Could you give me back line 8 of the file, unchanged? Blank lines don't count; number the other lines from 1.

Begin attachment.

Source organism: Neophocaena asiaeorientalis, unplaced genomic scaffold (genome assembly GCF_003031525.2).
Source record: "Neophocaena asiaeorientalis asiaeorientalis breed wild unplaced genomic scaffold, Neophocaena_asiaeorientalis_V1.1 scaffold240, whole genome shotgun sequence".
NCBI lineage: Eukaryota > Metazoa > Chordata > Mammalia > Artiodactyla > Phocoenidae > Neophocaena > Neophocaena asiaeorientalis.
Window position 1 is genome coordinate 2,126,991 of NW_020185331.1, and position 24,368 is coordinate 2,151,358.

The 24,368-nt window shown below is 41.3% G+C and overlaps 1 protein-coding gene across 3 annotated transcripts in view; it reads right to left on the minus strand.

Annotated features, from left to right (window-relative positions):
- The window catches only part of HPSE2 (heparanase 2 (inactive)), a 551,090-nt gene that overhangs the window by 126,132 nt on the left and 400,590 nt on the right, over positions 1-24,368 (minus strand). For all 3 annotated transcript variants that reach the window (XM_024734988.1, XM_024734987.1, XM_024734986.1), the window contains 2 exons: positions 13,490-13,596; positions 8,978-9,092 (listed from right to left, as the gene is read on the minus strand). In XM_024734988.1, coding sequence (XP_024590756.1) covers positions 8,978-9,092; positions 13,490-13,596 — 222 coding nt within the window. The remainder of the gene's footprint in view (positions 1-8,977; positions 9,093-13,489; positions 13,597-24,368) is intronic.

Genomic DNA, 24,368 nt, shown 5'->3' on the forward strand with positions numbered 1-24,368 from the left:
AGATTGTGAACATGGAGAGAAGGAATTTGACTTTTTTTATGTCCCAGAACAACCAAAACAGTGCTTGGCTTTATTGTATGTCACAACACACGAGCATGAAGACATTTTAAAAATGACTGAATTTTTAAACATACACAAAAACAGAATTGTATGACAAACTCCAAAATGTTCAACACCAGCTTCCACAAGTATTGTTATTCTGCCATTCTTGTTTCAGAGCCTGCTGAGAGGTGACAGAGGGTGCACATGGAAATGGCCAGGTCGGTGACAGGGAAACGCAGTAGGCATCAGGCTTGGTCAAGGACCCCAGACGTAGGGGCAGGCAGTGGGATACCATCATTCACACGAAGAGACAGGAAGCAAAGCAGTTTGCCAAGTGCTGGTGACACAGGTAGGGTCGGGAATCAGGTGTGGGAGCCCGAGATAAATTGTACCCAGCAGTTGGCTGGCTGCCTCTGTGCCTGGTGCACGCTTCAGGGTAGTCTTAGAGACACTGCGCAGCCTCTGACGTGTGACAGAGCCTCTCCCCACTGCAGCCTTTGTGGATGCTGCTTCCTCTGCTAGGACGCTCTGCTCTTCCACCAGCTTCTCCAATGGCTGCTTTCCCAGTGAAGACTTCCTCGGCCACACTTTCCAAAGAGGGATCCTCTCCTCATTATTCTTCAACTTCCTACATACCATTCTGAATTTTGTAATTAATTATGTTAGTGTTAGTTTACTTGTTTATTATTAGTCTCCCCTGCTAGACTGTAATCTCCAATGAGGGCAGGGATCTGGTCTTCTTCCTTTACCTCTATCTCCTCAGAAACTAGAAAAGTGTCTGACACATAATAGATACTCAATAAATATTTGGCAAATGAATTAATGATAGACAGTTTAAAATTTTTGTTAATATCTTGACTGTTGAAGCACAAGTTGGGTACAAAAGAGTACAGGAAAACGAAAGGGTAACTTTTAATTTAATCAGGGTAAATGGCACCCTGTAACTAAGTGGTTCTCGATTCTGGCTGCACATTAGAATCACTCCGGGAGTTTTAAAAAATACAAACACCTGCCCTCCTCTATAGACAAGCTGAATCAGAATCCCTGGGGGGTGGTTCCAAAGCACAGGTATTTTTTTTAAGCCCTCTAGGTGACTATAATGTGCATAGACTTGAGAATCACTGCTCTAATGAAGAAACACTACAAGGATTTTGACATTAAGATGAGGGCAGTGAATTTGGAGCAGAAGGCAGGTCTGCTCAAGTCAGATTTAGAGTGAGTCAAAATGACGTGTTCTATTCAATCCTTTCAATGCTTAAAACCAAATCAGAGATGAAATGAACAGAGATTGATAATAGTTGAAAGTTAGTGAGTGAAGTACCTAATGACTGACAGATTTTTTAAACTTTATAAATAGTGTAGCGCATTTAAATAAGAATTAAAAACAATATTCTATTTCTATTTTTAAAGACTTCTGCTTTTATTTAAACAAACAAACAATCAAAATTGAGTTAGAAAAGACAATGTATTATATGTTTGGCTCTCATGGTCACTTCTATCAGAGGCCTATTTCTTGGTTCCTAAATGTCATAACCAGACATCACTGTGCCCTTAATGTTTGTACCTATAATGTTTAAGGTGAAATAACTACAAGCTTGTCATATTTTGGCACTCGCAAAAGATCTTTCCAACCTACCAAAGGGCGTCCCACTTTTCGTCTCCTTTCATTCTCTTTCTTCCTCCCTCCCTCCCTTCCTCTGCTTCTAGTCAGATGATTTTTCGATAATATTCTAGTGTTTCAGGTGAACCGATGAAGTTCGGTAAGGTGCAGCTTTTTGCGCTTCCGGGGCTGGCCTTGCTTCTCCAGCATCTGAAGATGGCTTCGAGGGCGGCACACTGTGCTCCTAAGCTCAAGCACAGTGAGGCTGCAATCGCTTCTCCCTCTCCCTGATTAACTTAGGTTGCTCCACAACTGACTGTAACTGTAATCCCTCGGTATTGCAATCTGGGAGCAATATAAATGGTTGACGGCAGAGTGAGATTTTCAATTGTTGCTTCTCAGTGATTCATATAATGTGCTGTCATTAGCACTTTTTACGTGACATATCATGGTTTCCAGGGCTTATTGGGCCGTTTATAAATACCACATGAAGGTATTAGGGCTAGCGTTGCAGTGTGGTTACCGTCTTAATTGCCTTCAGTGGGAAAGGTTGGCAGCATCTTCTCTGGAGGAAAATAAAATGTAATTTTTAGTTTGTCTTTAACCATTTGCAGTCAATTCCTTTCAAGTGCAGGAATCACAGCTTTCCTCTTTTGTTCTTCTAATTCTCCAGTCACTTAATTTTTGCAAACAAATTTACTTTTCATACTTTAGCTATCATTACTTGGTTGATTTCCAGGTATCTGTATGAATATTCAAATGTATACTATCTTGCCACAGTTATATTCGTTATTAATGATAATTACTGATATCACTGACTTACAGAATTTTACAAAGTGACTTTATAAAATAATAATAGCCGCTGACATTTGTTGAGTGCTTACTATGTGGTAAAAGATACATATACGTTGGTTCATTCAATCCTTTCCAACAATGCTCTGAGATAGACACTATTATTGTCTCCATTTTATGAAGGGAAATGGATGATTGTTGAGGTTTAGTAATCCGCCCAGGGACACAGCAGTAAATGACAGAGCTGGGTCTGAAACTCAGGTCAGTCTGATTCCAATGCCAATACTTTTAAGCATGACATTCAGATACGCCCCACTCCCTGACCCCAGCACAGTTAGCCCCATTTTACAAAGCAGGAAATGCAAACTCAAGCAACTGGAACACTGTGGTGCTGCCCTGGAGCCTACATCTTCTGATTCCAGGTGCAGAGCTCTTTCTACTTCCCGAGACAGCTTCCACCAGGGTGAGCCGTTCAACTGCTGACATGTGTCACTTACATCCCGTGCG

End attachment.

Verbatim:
Genomic DNA, 24,368 nt, shown 5'->3' on the forward strand with positions numbered 1-24,368 from the left: